Mobile resources to promote teacher efficacy in teaching children with disabilities in Ethiopia- CIES 2018 Presentation

CIES 2018 Presentation, given by Carmen Strigel. Under the USAID-funded READ TA project in Ethiopia, RTI, in collaboration with the Ethiopia Ministry of Education and partners, implemented an Assistive Technology Capacity Building Initiative that directly addressed the issue of gaps in teacher development and lack of appropriate materials to better support children with vision or hearing impairment in mainstream reading classrooms. Following a comprehensive needs assessment and collaborative initiative planning with local disabilities experts and educators, we designed an initiative to address teachers’ main barriers in the implementation of inclusive education in Ethiopia. RTI deployed mobile phones with screening tools for vision and hearing, as well as multimedia lesson plans with disability accommodations to 109 teachers in 63 schools in five regions of Ethiopia over a 3-months timeframe. The study included screening of over 3,700 students in the participating regular classrooms and found that over 9% of children had a vision or hearing impairment. This data indicates that vision or hearing impairment affect not just a few children and classrooms, but may be pervasive in nearly every classroom in Ethiopia.

Endline report - Ethiopia Assistive Technology Initiative in Early Reading Classrooms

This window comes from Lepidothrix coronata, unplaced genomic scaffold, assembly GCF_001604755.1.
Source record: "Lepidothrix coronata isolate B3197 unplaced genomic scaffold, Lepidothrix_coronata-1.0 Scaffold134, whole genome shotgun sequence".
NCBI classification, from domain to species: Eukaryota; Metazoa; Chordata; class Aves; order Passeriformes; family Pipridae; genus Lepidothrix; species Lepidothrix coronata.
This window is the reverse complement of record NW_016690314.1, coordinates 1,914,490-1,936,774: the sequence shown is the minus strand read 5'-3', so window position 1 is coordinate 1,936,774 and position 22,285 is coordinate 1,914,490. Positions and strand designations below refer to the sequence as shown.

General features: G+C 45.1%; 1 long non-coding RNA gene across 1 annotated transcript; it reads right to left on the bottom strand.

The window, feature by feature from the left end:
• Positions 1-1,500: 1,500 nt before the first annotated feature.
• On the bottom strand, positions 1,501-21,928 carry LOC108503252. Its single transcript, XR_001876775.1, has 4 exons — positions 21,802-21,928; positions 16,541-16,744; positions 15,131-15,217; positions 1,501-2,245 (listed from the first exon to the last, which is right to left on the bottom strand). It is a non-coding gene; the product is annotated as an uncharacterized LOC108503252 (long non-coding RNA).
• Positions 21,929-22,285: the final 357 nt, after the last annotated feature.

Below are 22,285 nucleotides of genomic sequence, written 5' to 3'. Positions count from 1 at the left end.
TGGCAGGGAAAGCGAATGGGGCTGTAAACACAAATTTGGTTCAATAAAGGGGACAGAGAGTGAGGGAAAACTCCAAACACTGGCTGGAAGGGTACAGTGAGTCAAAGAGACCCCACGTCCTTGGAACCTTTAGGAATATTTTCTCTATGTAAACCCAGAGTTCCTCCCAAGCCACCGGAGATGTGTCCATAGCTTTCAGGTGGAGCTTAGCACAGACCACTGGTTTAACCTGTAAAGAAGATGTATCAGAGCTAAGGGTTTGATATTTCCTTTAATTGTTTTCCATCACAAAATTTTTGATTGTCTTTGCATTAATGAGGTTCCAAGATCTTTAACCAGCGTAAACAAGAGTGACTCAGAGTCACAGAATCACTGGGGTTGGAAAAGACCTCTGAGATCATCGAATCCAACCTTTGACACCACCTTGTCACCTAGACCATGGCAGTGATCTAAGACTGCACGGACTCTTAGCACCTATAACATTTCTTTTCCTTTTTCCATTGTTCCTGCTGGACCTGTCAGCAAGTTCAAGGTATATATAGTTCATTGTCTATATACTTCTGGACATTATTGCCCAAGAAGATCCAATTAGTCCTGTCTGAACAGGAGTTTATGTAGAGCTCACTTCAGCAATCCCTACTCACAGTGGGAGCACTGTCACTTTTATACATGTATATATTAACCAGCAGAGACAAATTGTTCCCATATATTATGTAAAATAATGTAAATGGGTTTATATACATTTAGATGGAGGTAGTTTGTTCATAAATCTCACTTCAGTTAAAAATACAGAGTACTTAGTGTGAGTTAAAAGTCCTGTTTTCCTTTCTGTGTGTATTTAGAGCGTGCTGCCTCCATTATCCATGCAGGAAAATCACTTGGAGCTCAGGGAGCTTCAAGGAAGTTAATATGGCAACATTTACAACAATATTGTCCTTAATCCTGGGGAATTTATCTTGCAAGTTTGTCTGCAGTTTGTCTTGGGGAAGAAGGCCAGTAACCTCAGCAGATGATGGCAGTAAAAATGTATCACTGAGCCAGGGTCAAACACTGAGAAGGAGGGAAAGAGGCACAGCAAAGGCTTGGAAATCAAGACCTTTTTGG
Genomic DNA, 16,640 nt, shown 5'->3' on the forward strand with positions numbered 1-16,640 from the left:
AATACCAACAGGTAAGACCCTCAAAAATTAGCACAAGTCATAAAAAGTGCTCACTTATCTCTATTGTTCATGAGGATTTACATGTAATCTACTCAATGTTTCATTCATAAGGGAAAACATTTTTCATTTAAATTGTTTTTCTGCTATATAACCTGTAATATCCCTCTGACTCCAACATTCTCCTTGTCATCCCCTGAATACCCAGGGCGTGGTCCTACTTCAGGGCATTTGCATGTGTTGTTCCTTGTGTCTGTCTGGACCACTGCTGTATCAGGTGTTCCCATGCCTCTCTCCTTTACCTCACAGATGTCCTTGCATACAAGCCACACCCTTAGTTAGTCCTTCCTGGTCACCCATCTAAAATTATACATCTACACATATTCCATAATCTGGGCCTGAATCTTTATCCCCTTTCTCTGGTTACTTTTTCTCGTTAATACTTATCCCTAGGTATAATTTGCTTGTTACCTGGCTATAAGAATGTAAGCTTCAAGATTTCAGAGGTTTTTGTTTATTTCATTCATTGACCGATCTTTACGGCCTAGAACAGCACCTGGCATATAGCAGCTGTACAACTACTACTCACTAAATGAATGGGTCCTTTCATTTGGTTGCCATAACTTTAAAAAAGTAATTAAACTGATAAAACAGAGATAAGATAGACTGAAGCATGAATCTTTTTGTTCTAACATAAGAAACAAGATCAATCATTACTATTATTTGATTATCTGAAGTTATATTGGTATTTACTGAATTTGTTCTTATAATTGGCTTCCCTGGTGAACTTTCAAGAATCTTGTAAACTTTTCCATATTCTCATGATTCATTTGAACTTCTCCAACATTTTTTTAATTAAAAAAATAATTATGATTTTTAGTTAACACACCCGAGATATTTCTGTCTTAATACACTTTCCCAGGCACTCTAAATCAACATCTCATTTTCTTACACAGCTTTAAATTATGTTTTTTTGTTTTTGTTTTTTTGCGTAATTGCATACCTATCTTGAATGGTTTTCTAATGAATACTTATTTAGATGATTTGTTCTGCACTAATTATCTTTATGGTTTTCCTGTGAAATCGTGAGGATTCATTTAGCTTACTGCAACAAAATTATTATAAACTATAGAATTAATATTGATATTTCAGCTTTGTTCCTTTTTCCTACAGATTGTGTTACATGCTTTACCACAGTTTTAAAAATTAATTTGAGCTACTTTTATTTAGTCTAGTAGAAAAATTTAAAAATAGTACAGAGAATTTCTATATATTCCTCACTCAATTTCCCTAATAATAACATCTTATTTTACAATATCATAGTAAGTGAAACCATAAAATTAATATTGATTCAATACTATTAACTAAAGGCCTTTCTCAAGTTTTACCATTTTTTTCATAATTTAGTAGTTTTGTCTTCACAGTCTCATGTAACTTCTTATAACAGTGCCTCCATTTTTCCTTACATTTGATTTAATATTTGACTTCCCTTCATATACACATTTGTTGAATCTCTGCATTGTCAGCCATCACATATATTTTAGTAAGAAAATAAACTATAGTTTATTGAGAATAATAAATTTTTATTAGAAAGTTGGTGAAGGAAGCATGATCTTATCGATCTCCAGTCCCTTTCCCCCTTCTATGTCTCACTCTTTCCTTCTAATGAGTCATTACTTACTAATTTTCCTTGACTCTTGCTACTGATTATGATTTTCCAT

During 2016/2017, RTI implemented an assistive technology initiative to improve reading instruction in inclusive grade two public school classrooms in 63 schools in five regions of Ethiopia. Project inputs included a smartphone with screening tools for vision and hearing impairment and explicitly accommodated reading lesson plans for reading and writing instruction in mother tongue. The intervention also included a total of 4 days of teacher training and two classroom monitoring visits per teacher. After three months of implementation, teacher attitudes and self-efficacy to inclusive education improved significantly, as did teacher adoption of foundational inclusive practices in the classroom. At the student level, students identified for a potential vision or hearing impairment in intervention classrooms demonstrated similar learning progress compared to their peers without such impairment, although the study found measurable differences in reading achievement between these groups already at baseline. In conclusion, the innovation of using pedagogical support tools on smartphones as assistive technology at the teacher level appeared to have been appropriate for the context of the participating schools in Ethiopia, as well as effective in improving inclusive reading instruction.